Aaron Turon

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Survivor skills

I usually start with some pivotal moment and work outward from there. Leaving my religion. Getting on antidepressants. Starting therapy. My partner coming out as trans. Starting therapy again. It doesn’t really matter; the story of my mental illness and the story of my life are the same story.

So let’s start in Indiana, on the worst day of my life—the day before my first of a dozen interviews for faculty positions at all the top universities. I had no intention of taking an offer from Purdue; it was a practice run. So why was I so panicked that not even sleeping pills could help me rest? I was hot shit on the market that year. This was supposed to be a slam dunk, but I was imploding.

My clearest memory from that day was me, standing out in the snow, waiting for my partner to pick up the phone. I vividly recalled time spent watching my infant daughter: there but not really there, work and worries forever stealing my attention. I knew what it would look like if I stayed on that path. I said the words “I don’t want this” into the phone, and cancelled the rest of my interviews.

Exactly five years later, I did it again, stepping down from a leadership role, for the exact same reason. I had tried a lot of things, but something was still wrong.

As a branch of medicine, psychiatry starts with symptoms, diagnostics, and disorders. I had some mix of Generalized and Social Anxiety Disorders, with occasional depressive episodes. My primary emotion was dread: a floating sense that something, somewhere, was wrong and it was all going to fall apart. The “generalized” part meant that the dread would latch on to whatever I could rationalize it with. If I don’t make this deadline, my career will fail. Any day now they’ll see I’m a fraud and I’ll be fired. At some level I knew these worries were overblown, but I couldn’t seem to put them aside. No matter where I was, there was always a tension, a nagging feeling that it would be dangerous to fully relax into the moment.

For those five years I tackled my disorders head-on. If something promised to reduce anxiety, I did it. Yoga; two hour walks; jogging; meditation; dropping caffeine; cutting out sugar; probiotics; sleep tests; a slew of acronyms like SSRIs, CBT, THC, CBD, and more. All of these helped, for a while—and sometimes they helped a lot. I remember Christmas a couple of years ago, when my antidepressant kicked in, and I felt that tension truly lift, for the first time in many years. But somehow it always snuck back in.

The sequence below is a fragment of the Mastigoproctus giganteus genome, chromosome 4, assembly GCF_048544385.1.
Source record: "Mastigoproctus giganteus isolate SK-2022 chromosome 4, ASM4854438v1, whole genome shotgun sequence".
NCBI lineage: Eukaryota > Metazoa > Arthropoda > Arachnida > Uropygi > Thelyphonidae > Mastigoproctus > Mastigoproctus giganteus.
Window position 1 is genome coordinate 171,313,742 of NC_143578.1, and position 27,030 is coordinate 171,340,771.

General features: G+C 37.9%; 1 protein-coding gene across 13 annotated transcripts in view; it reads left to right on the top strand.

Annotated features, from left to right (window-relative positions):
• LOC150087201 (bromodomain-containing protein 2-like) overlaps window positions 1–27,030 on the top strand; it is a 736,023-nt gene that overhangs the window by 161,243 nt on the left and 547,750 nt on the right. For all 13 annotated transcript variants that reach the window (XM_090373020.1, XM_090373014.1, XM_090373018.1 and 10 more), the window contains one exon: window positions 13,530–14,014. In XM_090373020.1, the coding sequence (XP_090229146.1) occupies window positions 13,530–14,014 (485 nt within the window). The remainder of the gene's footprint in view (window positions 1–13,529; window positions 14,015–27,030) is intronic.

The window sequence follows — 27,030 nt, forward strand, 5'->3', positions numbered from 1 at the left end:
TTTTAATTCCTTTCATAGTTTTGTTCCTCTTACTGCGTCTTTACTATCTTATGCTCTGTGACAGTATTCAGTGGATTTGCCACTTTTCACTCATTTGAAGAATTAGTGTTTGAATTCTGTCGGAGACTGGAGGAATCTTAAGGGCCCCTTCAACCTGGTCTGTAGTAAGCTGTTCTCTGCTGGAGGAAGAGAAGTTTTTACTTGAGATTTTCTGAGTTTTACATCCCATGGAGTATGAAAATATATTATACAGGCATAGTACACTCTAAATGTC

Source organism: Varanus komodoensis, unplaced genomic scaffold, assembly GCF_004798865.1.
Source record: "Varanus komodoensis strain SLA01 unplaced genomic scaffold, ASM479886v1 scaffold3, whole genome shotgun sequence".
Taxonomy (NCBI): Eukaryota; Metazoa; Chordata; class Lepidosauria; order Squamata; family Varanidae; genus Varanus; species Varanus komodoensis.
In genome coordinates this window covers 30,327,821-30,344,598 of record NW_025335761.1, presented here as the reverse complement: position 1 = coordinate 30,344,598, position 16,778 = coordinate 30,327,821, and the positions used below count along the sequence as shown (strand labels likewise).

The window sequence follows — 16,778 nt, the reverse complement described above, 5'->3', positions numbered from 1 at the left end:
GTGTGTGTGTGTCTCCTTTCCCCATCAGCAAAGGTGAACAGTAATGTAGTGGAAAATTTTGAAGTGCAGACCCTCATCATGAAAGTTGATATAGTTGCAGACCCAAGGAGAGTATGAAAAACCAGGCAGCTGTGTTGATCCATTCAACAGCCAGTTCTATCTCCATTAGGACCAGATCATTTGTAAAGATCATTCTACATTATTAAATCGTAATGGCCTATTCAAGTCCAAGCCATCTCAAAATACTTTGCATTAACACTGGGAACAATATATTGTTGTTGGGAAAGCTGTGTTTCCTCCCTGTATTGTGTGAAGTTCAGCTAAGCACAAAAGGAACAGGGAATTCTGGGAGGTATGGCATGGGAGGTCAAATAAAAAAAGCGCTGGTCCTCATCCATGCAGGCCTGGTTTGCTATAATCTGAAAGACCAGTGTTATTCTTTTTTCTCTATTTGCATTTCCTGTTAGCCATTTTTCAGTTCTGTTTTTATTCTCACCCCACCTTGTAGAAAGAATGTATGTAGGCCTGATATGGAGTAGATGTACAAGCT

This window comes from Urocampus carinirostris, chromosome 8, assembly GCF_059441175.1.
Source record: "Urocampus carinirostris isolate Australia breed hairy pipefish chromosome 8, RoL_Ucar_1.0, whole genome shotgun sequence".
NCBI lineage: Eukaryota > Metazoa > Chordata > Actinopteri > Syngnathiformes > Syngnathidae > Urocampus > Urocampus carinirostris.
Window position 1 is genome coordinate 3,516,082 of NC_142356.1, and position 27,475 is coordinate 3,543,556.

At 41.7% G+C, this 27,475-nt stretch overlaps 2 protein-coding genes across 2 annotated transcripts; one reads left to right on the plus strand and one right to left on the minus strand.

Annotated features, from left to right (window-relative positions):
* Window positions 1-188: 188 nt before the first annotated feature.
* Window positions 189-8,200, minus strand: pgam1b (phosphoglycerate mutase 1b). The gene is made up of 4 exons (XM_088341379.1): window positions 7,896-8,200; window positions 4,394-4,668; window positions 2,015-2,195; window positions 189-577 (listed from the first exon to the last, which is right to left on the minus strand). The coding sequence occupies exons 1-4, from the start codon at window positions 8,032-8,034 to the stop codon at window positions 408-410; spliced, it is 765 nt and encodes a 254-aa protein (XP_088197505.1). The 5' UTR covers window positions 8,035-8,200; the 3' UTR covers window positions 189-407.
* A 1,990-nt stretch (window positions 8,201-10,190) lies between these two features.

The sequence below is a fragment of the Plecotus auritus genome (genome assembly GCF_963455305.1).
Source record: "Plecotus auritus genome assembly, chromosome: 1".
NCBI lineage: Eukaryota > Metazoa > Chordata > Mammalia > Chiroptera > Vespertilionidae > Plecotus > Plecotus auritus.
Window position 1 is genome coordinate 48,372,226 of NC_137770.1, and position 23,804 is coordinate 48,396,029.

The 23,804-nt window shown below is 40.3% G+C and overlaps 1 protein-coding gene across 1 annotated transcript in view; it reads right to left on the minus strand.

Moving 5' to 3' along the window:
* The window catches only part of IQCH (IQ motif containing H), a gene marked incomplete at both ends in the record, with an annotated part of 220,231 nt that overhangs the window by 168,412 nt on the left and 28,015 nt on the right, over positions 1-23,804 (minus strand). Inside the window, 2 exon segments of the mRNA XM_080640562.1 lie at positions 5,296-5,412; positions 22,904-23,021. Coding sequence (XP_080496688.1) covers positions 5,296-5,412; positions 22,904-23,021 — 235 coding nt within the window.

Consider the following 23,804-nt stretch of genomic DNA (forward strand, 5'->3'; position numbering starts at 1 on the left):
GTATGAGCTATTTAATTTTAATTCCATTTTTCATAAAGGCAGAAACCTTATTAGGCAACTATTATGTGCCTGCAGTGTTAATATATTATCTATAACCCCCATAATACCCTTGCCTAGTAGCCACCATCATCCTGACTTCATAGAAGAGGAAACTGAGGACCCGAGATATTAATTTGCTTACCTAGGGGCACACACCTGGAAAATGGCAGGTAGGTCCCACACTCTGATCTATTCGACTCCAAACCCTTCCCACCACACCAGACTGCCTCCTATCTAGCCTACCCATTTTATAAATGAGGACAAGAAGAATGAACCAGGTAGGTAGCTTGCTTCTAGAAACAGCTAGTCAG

I was searching for that one weird trick that would suddenly cure me. But healing is messy and non-linear, and it doesn’t happen overnight.

In the months following my second implosion, I came to think about mental health differently. Rather than focusing on symptoms, I focused on areas of rigidity. What are the things I won’t let myself see or think or feel? What kinds of compulsive behaviors does that lead to? What assumptions do I habitually make, and how do they affect my life? My therapist encouraged me to see psychological flexibility as a measure of mental health.

Here’s the rub: these areas of rigidity are pesky fuckers, invisible at first, so reinforced into habit that you’re barely aware of them.

When I go into someplace like a coffee shop, I often feel like I’m imposing on everyone there. I am hyper-aware of the people around me. Where does the line end? Am I going to the right place? Is someone going to get frustrated that I didn’t move at the right time? Oh shit, the person in front of me didn’t see that it’s their turn, should I do something? OK, it’s my turn, I need to appear friendly but make clear that I want the minimum amount of interaction. Where am I supposed to wait?

These thoughts, feelings, and behaviors are so automatic that I barely register them. But I am nevertheless ruled by them. They steal my attention and energy. They inject anxiety. And they push me toward avoidance and denial, to the point that I could find myself preferring an uncomfortable bladder (“I don’t have to pee that bad”) to the discomfort of asking someone where the bathroom is, without even realizing it. And the list of my rigid habits is long and growing, as I build the skills to discover them. I started to wake up only when I realized that I saw my life as one big to-do list, an unending gauntlet of obligations in which I had less and less agency over time. I was very ill.

My deepest area of rigidity, the habit that most shaped my life? Success. In particular: achieving whatever the authority figures around me seemed to want, even if they didn’t articulate it themselves.